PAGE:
By now, many of you may be aware that I’ll be retiring soon from the Maryland Center for Developmental Disabilities at Kennedy Krieger Institute. My wife and I will be moving back to the Kansas City, Missouri, area, where most of our grandchildren live and attend school. We’re looking forward to spending a lot more time with our kids and grandkids, attending our grandkids’ Little League games and birthday parties, and developing our hobbies.
When I accepted the position of MCDD director nine years ago, I arrogantly—or perhaps naively—thought I was going to make a difference in a system that needed fixing. Instead, what I found was a community of committed, passionate and accepting people who taught me more than I ever thought was possible to know about working together in support of a cause. I found myself working with an incredible group of people—individuals with disabilities and their family members, psychologists, social workers, physicians and others—who care so much about improving quality of life and community inclusion for people with disabilities. I learned more than I taught, received more than I gave, and will leave with more friendships and bonds than when I arrived. While I’m sad to be leaving MCDD, I’m also excited for the organization to undertake a new chapter in its long evolution toward excellence.
Maureen van Stone, who has been MCDD’s associate director for nine years, is taking over as its interim director, bringing her ideas, philosophies and substantial talents to the position. MCDD is blessed to have many dynamic partners, like the Maryland Developmental Disabilities Council, Disability Rights Maryland, our state agency partners and our fabulous self-advocacy collaborators at People On the Go Maryland. I will miss working with all of them. I owe special thanks to Tami Goldsmith for putting up with my constant nagging for data, to Mat Rice for always setting me straight when needed, and to Ken Capone for his special blend of friendship and honesty—men like he are sparsely populated on this planet. I’ve been fortunate to work with some extremely gifted and brilliant colleagues at Johns Hopkins—their many talents and insights almost always prodded me to think more deeply about my work. Also, I’d like to give a special nod to Steve Eidelman, of The National Leadership Consortium on Developmental Disabilities, who convinced me to come to Maryland in the first place, and who continues his devotion to developing leaders in the field.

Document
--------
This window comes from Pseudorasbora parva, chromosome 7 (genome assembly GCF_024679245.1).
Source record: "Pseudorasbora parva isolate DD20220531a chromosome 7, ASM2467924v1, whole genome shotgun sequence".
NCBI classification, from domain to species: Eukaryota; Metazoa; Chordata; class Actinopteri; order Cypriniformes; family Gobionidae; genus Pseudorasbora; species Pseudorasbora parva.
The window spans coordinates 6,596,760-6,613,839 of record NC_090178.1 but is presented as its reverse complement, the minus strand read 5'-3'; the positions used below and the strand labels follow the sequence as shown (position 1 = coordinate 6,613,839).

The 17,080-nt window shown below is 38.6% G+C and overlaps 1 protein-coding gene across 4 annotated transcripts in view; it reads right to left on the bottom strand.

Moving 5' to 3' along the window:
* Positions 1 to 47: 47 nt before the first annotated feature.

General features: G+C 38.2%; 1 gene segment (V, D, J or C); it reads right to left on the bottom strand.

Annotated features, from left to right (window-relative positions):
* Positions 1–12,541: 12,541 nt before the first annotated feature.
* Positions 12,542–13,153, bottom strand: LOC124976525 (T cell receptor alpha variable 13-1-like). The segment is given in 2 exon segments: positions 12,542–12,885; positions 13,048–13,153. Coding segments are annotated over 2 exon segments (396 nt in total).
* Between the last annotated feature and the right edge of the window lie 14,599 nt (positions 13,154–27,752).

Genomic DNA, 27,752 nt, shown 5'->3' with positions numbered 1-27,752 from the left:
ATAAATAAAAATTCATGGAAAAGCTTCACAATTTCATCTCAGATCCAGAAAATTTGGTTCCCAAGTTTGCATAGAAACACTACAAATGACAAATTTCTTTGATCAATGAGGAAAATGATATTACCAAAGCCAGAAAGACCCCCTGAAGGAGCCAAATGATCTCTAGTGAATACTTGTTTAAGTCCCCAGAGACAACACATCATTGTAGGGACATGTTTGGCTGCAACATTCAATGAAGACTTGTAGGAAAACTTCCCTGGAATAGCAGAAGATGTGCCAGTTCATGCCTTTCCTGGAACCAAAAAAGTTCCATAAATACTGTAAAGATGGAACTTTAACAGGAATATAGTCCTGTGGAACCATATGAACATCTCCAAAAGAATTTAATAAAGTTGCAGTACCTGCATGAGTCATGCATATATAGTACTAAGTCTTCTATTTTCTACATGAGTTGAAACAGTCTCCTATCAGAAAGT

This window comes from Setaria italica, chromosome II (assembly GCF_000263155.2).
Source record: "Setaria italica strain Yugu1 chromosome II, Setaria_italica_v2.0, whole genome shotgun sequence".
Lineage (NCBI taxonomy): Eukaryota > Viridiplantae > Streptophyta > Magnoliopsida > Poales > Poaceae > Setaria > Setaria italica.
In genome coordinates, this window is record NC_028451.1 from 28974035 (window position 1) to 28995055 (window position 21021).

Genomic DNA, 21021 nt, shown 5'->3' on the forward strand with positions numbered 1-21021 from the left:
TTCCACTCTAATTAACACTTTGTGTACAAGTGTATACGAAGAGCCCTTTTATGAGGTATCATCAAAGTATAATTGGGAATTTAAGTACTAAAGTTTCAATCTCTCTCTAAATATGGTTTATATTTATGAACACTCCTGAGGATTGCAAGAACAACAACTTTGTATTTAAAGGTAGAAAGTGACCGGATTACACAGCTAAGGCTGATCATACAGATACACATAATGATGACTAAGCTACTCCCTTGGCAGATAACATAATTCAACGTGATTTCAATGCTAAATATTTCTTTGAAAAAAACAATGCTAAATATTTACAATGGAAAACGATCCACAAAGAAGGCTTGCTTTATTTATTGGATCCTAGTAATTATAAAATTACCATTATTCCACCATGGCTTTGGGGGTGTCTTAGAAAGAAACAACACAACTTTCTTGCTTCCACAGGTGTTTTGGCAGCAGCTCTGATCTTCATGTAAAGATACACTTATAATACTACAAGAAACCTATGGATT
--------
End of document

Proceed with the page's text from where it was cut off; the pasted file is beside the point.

Finally, I want to say a special “thank-you” to Megan and Christine—my devoted compatriots in daily trouble, to Tylea for her tireless smile and effort in the face of confusion, to Haley for her boundless energy and growing competence, to Mirian for taking a chance on us and showing us all what real work schedules look like, to Jackie for her professionalism and super-human knowledge about everything, to Dr. Belcher for her undying spirit of social justice, to Dr. Shapiro for his friendship and unbelievable knowledge of history, to Elizabeth for her dedication to the community and to finding ways to better treat trauma, to Becca for her unique mix of near-spiritual focus and friendship, to Jenny for her lovely and kind spirit of giving, to Mike for his kind words of wisdom when I needed them, to all of the Project HEAL folks who fight for kids’ rights and family sanity, and to our unique and wonderful group of Community Advisory Council members who light our way. In this last matter, Beth, chair of the Community Advisory Council, has been one of our most fortunate additions; she just makes stuff happen. Thanks, Lana, for all you have done; thanks, Jim, for your advice; and thanks, Dr. Goldstein, for your willingness to take a chance on MCDD and me. You have been a great advocate and leader.
I’m lucky to be retiring in order to be active in other activities and endeavors besides work, and so I can spend a lot more time with my best friend in life: my wife, Patty. I feel blessed, at this point in my life, that my children still like me and want to spend time with me. I will try to milk that for all it’s worth. In the meantime, I wish all my friends and colleagues at MCDD the best in life and work, and I thank all of you for your commitment to me and to the system of equitable care that MCDD champions.
- Christopher Smith, Ph.D.